A Homily for Catholic Schools Week

(Given on the Memorial of Ss. Timothy & Titus at Trenton Catholic Academy)

        Can anyone tell me who St. Elizabeth Ann Seton was? She lived over 200 years ago, and is the first American born saint. She was a wife and mother, and later, after her husband died, she started a group of religious sisters called the Daughters of Charity.
        What about St. John Neumann, can anyone tell me who he was? He lived over 150 years ago, and while born in Europe, as a young man he came to the United States and became a priest. He eventually became the Archbishop of Philadelphia.
        OK, now the tough question, what do St. Elizabeth Ann Seton and St. John Neumann have in common? OK, your right, they are both saints, but that was too obvious. We also celebrated their feast days earlier this month. But the thing that they are both most remembered for is their work in starting Catholic schools in the United States.
        Catholic schools have educated millions of children here in the United States, both Catholic and non-Catholic, since they were started over 200 years ago. Students who attended Catholic schools have become scientists, artists, business leaders, members of Congress, and at least one President. While often requiring a financial sacrifice on the part of parents, parents are willing to make such a sacrifice because they know the values and education that Catholic schools provide, fostering the future leaders of this country and they want their children to get some of that.
        This year’s theme for Catholic Schools Week is “Catholic Schools: Communities of Faith, Knowledge and Service.” Community, Faith, Knowledge and Service — these are four hallmarks of the Catholic schools. It is important that we look at each of them so that we can appreciate them more.
        What is a community? Is it just a group of people? Some seem to be saying “yes,” but have you every ridden on a public bus or gone to the movies? You are with a group of people in both of those situations, but they are not communities. The word community implies that the group of people share something in common, that they have a relationship with each other. In a sense they share aspects of their lives together, even caring for each other.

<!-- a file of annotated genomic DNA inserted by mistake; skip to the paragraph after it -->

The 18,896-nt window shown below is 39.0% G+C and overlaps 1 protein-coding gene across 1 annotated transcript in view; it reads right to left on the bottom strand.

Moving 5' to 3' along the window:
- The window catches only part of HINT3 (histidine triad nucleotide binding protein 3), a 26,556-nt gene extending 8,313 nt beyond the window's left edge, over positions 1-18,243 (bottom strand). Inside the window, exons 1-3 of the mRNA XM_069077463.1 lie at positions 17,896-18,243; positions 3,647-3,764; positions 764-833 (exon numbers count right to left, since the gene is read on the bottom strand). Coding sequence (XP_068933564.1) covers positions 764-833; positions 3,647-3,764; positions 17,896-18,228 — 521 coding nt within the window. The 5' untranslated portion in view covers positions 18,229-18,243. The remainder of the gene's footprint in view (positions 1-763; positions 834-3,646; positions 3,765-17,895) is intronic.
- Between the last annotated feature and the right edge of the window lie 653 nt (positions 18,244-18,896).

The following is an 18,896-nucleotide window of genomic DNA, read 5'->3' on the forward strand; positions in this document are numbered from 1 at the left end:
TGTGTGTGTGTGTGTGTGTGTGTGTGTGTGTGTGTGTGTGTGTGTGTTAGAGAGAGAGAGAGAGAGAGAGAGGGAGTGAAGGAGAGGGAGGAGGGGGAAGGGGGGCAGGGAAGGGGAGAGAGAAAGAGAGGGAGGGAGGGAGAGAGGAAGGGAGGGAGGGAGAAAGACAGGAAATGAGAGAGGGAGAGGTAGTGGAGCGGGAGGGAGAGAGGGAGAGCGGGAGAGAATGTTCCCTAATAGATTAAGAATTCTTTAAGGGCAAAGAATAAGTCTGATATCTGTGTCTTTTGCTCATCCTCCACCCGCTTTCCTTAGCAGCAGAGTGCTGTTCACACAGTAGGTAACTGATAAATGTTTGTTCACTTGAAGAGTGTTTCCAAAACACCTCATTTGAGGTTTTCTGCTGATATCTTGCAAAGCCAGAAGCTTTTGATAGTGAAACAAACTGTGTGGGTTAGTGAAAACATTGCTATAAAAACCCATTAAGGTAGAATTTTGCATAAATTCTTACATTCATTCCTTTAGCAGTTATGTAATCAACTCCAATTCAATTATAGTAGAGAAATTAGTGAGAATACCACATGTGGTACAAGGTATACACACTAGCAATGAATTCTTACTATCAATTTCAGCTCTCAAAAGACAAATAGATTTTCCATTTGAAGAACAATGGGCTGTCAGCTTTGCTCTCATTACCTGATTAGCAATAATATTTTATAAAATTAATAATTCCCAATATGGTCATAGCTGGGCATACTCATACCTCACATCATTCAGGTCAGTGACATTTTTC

Are we a community here at Trenton Catholic Academy? You bet we are!!! You just have to look in our classrooms, the cafeteria, even the hallways when classes are changing. You see students talking and laughing and sharing their lives with each other. One special gift we have here is that we have both an upper and lower school. While some might say they are two separate communities, but they would be wrong. It is clear that both sets of students interact with each other, the older students often looking out for and helping the younger ones, and the younger students bringing much joy to the older students. WE ARE IRON MIKES!
        OK, what is faith? Simply it is belief in God. It is a belief that God has made each and every one of us, and that He loves each of us and wants us to be happy with Him, both now and in heaven. Faith is not just a matter of the intellect giving assent to some doctrines, nor is it some warm, happy feelings about Jesus and God. Faith is about our whole lives; the decisions we make and how we live our lives. It is a commitment to always not only make room for God in our lives, but to make God the center of our lives.